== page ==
Degas Redux

Ballerina in Oil

Over the weekend, I spent more time watching my private art student paint than engaging in my own work.  I’ll post my own watercolor momentarily, but first wanted to show you this piece.

I am posting the results of the second day spent on this oil painting of a ballerina.  My student spent the first day toning the background and blocking in the body without the tutu.  Today, she continued rendering the shadows and highlights throughout the body, and then scumbled the first layers of the tutu.

As I watched this painting emerge from the gloom, I could visualize Edgar Degas carving out a female form on toned paper, with a stick of pastel in hand.  Indeed this young student seemed just as fast and deft with a brush as I imagined Degas in his studio.  Watching this ballerina come forth from the gathering darkness was quite an enchanting experience for me, and I am sure my student felt the same level of thrill and accomplishment.  What an amazing experience the artist knows, watching life emerge from the abyss, knowing that s/he is the one making it happen.

Again, I must express amazement at this student’s level of concentration and focus on the work at hand.  Viewing a projection of a black-and-white photo of this subject, this young artist chose a sepia background, mixing her own combination of green oxide, cadmium yellow deep, ultramarine blue and burnt umber, with traces of cadmium red medium.  Turning to the figure, she chose to work lavenders into the shadows and yellows into the highlights, again using no “factory” flesh pigments, but blending her own flesh tones from a combination of primary and secondary colors.  This canvas is approximately 14 x 16″ (not in my possession at the moment) and my student has put in about 3 hours on it so far.  She will probably complete it at the next session.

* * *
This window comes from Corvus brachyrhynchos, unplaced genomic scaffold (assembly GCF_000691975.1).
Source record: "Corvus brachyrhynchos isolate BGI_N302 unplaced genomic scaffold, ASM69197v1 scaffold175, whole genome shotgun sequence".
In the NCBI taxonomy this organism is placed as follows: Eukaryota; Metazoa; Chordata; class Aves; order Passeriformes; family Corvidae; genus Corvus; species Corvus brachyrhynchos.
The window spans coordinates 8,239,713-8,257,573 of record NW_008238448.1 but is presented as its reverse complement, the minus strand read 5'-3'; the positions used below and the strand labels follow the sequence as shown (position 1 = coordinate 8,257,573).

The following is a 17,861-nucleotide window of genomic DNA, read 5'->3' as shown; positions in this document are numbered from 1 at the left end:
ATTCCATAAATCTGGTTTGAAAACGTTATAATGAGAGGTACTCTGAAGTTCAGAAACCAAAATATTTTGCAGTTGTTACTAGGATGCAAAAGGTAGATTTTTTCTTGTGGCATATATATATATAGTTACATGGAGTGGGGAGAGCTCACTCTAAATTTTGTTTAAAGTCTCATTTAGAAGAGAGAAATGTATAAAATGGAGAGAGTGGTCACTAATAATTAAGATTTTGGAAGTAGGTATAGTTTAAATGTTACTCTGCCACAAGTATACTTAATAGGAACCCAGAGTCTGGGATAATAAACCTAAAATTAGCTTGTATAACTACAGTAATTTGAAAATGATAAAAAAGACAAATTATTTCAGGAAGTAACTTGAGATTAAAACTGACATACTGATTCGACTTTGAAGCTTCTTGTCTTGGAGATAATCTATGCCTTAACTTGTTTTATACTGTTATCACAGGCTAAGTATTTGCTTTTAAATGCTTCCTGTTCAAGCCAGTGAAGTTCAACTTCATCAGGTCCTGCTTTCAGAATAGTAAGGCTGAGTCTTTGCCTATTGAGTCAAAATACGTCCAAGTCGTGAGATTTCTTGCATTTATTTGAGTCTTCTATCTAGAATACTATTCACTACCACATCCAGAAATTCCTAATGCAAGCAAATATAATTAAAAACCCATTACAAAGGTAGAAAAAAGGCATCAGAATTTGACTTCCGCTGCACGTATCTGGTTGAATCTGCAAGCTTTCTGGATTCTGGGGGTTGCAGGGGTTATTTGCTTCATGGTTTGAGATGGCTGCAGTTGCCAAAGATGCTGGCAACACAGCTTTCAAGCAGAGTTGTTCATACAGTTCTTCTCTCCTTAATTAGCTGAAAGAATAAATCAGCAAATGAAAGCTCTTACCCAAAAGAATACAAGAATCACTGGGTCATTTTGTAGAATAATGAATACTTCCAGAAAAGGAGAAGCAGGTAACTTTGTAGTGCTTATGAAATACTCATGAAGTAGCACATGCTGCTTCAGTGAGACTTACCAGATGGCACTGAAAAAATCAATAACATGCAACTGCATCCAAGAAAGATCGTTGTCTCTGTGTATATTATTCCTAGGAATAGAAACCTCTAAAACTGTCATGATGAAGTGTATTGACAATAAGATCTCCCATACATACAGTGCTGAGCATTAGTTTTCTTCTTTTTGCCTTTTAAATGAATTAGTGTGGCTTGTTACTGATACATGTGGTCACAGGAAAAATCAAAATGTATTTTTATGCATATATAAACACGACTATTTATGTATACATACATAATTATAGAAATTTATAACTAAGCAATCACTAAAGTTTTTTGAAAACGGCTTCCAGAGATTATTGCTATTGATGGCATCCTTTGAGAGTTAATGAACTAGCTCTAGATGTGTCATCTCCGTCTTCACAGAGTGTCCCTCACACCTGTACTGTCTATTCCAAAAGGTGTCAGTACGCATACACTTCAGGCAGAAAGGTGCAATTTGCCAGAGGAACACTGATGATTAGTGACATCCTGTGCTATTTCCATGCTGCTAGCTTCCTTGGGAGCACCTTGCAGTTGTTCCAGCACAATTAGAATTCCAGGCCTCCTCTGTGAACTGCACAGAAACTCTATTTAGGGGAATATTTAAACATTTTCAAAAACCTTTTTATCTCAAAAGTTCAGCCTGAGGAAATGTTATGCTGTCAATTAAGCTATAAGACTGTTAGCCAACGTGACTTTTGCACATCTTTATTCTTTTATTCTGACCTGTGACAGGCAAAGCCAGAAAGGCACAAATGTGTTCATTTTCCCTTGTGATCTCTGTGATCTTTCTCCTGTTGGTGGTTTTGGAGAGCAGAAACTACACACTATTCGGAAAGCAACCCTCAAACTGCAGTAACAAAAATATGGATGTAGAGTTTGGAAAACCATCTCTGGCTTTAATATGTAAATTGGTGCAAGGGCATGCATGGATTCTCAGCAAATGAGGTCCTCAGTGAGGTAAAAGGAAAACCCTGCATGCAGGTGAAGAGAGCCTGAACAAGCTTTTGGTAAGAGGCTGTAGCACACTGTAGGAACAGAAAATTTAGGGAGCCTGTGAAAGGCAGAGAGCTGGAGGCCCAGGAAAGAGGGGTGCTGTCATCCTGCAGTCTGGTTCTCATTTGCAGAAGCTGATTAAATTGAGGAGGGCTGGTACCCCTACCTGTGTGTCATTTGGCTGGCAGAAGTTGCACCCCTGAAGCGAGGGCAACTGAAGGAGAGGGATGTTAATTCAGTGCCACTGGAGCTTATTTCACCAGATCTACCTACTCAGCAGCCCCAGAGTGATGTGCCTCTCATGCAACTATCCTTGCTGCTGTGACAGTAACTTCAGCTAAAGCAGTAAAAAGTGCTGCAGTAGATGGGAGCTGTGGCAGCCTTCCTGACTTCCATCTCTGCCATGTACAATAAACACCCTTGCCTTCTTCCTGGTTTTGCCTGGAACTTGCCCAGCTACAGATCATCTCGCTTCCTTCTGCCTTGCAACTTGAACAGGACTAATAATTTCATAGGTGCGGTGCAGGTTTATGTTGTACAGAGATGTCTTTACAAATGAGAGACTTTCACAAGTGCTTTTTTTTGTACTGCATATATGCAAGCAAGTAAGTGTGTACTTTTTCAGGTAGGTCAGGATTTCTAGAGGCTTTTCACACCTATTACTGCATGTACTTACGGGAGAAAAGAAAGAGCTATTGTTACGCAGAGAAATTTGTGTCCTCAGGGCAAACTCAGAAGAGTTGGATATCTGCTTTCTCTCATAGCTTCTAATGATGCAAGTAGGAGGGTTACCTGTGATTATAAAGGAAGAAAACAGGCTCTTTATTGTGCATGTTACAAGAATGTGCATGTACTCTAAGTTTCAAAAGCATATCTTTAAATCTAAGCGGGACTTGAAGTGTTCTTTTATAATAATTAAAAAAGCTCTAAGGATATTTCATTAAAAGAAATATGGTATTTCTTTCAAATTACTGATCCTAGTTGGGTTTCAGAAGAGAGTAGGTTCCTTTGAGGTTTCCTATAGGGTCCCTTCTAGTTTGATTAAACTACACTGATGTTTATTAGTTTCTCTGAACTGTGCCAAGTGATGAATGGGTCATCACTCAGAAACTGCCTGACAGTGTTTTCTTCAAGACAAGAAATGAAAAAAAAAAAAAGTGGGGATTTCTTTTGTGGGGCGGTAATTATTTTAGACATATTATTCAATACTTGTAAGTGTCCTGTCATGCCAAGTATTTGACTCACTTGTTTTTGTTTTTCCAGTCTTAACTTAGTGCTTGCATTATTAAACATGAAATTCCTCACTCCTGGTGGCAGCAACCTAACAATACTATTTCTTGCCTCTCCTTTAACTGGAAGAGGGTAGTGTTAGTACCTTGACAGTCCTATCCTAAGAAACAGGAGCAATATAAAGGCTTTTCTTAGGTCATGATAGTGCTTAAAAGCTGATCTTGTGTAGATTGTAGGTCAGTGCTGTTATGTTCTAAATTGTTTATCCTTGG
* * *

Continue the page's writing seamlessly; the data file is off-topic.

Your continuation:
I cannot express my level of pride in her work.  As stated in previous posts, she is currently in the ninth grade, seeking entrance into a magnet school for the visual arts in the fall.  She is about two weeks away from submitting her portfolio of drawings and paintings.  I have had the privilege of working with her only since last October, and am amazed to see what she has produced.  She has so much to offer to the world of visual art, and possesses as much enthusiasm as ability to create.

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4 Responses to “Degas Redux”

  1. Carolyn Says:

    David – thanks for sharing your student’s work and story with us! It is a joy always to see a vision come to fruition, but to see it with a student, whether it is an “aha!” moment in the classroom or in the watching of talent unfold, is especially gratifying. I know your student is appreciative of your guidance in the learning process. What an amazing talent she has!


    • davidtripp Says:

      Thank you, Carolyn. These moments are indeed rare, aren’t they? I’m sorry I could not have “coached” her over several years instead of the equivalent of one “crash” semester. But, granted she gets into the school, she will have the very best in the coming years, and I indeed envy her future instructors. She is indeed remarkable!


  2. CELIA Says:

    I would just like to say thank you for posting this picture and your comments. I found it by accident as I was researching Degas for my own college work and in my ignorance I thought at first it was a Degas painting (that’s how good it is!) – I find it amazing and inspiring. Also your description of how it was done was very helpful to me as I am a novice art student with little practical experience. I’ll be putting a copy in my notes to help my own development if that’s OK!


    • davidtripp Says:

      Thank you, Celia. My student is profoundly honored that you looked at her work, thinking it was a Degas piece! She thanks you as well. Good luck with your research and art endeavors. It’s wonderful, reading your remarks.


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